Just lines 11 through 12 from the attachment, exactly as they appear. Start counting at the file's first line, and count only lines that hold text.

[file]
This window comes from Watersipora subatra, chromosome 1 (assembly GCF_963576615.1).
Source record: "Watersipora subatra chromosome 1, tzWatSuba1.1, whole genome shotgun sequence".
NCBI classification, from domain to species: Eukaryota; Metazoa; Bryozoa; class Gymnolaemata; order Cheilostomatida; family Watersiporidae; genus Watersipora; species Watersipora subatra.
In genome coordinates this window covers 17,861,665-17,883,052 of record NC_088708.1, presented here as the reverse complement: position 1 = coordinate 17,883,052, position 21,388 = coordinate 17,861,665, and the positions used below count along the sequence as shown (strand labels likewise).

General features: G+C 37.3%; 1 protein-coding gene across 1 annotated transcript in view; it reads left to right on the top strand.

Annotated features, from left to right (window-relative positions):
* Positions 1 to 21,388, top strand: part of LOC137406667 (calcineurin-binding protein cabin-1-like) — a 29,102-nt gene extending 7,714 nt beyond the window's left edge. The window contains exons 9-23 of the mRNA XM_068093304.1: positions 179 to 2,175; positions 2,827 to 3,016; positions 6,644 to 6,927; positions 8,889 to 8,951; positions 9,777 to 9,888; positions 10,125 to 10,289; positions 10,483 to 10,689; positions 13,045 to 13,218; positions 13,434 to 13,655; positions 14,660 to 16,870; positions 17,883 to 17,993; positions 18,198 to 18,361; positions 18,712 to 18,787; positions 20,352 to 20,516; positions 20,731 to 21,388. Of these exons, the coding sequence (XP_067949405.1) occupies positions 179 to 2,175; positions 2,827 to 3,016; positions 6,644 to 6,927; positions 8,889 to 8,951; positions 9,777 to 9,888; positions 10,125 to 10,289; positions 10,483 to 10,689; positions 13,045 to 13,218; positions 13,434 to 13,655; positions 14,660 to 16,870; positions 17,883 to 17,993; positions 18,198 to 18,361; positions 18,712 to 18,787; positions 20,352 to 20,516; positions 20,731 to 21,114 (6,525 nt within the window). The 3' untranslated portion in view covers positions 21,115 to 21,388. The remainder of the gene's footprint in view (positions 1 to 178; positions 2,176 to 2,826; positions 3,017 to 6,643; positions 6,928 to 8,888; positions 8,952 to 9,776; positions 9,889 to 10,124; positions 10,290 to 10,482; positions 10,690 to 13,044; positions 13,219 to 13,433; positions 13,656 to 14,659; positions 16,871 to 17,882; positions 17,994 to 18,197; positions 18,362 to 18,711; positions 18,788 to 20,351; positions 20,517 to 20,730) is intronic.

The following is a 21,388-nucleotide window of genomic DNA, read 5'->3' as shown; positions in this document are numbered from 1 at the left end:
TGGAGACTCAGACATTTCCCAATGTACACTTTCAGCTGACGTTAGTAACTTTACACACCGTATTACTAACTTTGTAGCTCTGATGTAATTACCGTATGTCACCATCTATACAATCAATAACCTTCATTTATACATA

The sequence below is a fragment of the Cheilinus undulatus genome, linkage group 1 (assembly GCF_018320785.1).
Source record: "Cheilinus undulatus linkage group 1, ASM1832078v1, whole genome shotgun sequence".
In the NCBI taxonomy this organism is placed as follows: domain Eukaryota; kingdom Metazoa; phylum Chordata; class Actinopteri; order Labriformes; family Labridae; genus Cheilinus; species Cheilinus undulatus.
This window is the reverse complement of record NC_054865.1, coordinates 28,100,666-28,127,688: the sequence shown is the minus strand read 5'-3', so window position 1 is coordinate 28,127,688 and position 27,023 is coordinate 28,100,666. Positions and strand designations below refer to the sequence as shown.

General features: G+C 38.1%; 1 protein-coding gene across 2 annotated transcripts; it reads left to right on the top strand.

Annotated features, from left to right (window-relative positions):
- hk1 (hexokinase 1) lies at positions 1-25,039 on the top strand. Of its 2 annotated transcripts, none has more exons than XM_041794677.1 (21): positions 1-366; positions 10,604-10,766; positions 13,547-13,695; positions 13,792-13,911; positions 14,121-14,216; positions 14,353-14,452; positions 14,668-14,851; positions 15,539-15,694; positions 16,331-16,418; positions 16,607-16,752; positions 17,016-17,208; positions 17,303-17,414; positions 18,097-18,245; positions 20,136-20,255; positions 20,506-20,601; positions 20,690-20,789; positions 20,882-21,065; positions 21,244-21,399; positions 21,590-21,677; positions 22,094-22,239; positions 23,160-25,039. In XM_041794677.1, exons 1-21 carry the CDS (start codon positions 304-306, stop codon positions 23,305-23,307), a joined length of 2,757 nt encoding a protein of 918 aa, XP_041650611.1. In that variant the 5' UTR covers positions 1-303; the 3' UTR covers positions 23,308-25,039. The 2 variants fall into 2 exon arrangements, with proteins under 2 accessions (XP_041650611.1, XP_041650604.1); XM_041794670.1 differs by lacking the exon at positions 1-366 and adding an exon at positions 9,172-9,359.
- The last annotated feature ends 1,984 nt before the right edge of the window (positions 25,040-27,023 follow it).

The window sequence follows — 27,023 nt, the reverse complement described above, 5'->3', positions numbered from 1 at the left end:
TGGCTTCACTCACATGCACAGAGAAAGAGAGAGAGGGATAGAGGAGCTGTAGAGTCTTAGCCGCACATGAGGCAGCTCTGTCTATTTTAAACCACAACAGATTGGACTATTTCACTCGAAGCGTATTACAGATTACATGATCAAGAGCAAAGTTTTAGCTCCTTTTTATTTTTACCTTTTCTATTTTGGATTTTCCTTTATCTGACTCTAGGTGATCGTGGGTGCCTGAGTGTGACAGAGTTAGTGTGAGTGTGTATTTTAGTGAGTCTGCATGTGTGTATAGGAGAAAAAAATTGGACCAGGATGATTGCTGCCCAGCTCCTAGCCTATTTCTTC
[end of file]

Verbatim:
Source record: "Cheilinus undulatus linkage group 1, ASM1832078v1, whole genome shotgun sequence".
In the NCBI taxonomy this organism is placed as follows: domain Eukaryota; kingdom Metazoa; phylum Chordata; class Actinopteri; order Labriformes; family Labridae; genus Cheilinus; species Cheilinus undulatus.